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Images seem distorted at the edges of scans. Why, and what can be done?

Submitted by webmaster on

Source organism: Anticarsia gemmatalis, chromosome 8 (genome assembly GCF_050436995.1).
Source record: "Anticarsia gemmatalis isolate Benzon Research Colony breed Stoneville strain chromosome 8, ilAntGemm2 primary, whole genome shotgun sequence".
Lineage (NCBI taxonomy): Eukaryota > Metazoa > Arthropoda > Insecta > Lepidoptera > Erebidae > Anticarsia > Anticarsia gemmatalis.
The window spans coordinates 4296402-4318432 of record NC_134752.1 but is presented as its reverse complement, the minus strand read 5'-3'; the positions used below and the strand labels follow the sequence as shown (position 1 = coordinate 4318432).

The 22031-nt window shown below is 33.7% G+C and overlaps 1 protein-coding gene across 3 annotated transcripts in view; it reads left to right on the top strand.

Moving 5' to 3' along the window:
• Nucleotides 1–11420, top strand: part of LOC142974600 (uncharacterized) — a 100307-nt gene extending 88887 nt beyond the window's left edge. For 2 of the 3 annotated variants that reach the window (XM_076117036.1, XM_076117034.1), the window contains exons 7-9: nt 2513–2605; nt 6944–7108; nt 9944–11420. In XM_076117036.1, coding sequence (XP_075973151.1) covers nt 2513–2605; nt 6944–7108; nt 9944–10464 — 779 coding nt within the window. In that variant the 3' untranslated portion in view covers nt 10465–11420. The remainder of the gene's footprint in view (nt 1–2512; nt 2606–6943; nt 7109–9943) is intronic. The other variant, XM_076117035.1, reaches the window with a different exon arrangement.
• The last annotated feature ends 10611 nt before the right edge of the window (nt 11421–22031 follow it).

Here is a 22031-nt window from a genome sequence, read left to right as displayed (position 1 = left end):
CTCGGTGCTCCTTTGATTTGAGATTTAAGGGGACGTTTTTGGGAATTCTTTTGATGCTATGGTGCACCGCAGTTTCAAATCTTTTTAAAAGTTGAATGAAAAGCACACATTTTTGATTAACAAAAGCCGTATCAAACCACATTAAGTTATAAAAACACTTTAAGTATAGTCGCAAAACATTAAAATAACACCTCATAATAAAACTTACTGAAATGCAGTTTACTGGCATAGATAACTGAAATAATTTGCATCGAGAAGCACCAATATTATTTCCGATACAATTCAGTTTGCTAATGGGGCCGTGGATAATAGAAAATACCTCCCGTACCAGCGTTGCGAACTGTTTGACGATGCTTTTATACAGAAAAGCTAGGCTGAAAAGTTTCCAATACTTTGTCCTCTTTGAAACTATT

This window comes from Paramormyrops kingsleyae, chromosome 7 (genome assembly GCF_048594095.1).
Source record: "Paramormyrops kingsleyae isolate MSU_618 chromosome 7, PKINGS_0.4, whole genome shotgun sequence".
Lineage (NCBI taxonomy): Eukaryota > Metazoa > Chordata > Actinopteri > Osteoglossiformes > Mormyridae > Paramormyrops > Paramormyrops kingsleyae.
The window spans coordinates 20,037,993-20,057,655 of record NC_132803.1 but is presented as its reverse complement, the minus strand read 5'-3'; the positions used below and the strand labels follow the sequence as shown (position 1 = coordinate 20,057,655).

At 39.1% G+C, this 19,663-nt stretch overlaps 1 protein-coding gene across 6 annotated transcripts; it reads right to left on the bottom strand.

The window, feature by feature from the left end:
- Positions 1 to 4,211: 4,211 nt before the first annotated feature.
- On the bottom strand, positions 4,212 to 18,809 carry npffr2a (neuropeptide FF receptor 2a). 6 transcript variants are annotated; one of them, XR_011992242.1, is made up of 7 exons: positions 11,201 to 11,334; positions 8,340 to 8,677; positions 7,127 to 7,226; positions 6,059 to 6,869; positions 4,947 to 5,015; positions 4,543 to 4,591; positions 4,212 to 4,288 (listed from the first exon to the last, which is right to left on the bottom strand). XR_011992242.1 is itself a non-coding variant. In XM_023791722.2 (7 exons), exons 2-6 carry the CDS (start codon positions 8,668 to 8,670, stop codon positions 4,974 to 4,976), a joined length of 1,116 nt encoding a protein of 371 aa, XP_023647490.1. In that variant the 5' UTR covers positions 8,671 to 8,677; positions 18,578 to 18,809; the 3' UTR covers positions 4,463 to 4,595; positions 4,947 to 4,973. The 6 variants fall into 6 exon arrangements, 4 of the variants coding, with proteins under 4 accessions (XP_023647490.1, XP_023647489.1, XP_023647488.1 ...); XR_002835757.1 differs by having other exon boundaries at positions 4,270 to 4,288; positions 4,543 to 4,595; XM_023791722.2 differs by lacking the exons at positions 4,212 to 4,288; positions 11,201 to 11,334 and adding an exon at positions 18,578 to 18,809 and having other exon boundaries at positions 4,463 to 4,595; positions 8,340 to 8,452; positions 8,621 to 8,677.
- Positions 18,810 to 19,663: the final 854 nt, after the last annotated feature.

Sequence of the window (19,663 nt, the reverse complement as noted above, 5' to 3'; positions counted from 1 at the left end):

Disorted image at the edge of scanThe Bow-Tie effect is an artifact of the arrangement of sensors on the MODIS instrument. This results from the fact that MODIS scans 10 lines at a time. The pixel size on the ground increases with distance from the satellite. This satellite-to-ground distance increases with scan angle, mainly due to earth curvature. This means that the pixels near the edge of an image are bigger than the ones in the middle. The satellite is configured to move forward 10km in the time that it takes to perform one scan. This is so that pixels in the middle of the scan line match up next to each other. However, at the edges the pixels are bigger, up to 6 times wider and 4 times longer. This causes over-sampling, i.e., the same bit is imaged twice. As a result, the image seems distorted near the edges. The bow tie is a purely geometric effect. We do not "correct" for it in the Level 1B data. However, some downstream products (Level 2 or higher) may provide a correction for the bow tie effect. The effect should really be removed after all scientific processing of the data has been completed, i.e., after atmospheric correction and product generation. This lets the user know the appropriate look angle and solar angle for each pixel. An acceptable solution is to use a reprojection. The reprojection takes the geolocation product and uses it to produce a image with a standard projection. The reprojected image is free from the bow tie artifacts, the MODIS quicklooks are an example of this. The problem with this is that you aren’t able to calculate solar and zenith angles easily.